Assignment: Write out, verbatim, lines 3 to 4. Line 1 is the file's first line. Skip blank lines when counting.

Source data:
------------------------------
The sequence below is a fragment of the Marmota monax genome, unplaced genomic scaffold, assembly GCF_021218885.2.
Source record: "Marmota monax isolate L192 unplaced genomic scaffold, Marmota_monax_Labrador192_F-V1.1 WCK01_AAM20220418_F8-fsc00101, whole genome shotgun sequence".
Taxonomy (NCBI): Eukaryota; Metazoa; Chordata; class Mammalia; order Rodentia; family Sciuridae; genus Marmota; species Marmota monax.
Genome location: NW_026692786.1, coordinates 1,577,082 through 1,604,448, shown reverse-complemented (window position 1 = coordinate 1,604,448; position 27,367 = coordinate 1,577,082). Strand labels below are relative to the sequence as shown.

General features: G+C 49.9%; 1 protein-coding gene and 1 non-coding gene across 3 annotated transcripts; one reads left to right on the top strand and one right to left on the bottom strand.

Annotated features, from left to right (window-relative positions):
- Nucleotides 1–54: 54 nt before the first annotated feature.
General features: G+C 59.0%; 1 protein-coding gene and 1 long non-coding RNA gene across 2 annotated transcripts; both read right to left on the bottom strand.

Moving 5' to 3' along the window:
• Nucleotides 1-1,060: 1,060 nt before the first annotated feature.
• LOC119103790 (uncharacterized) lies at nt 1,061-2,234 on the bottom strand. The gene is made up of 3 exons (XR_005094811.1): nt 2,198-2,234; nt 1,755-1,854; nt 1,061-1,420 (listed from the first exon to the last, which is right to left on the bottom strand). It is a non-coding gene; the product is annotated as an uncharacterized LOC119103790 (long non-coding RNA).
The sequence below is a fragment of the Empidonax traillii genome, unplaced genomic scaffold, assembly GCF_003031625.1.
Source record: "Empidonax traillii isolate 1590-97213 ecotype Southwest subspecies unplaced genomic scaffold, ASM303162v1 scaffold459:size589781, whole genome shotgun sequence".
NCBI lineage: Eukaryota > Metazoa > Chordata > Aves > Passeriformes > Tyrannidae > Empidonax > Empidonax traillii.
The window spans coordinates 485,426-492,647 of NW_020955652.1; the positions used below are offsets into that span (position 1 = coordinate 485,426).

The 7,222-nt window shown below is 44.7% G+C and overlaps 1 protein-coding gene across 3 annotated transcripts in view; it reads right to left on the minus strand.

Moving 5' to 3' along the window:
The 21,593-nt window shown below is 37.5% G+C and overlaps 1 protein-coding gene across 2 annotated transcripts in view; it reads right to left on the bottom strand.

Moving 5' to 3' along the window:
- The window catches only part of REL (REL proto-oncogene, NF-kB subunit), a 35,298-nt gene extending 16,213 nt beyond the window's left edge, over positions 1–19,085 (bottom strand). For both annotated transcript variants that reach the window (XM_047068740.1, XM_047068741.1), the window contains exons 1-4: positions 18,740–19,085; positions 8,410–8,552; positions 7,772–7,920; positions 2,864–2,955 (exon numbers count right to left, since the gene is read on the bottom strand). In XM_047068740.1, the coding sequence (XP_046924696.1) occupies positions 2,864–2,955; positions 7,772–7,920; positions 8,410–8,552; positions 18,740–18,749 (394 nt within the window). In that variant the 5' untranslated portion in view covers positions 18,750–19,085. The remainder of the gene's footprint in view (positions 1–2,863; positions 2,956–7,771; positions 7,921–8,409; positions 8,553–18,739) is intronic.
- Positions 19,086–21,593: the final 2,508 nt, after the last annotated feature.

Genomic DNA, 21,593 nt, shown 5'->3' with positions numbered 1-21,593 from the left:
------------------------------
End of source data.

Taxonomy (NCBI): Eukaryota; Metazoa; Chordata; class Mammalia; order Rodentia; family Sciuridae; genus Marmota; species Marmota monax.
Genome location: NW_026692786.1, coordinates 1,577,082 through 1,604,448, shown reverse-complemented (window position 1 = coordinate 1,604,448; position 27,367 = coordinate 1,577,082). Strand labels below are relative to the sequence as shown.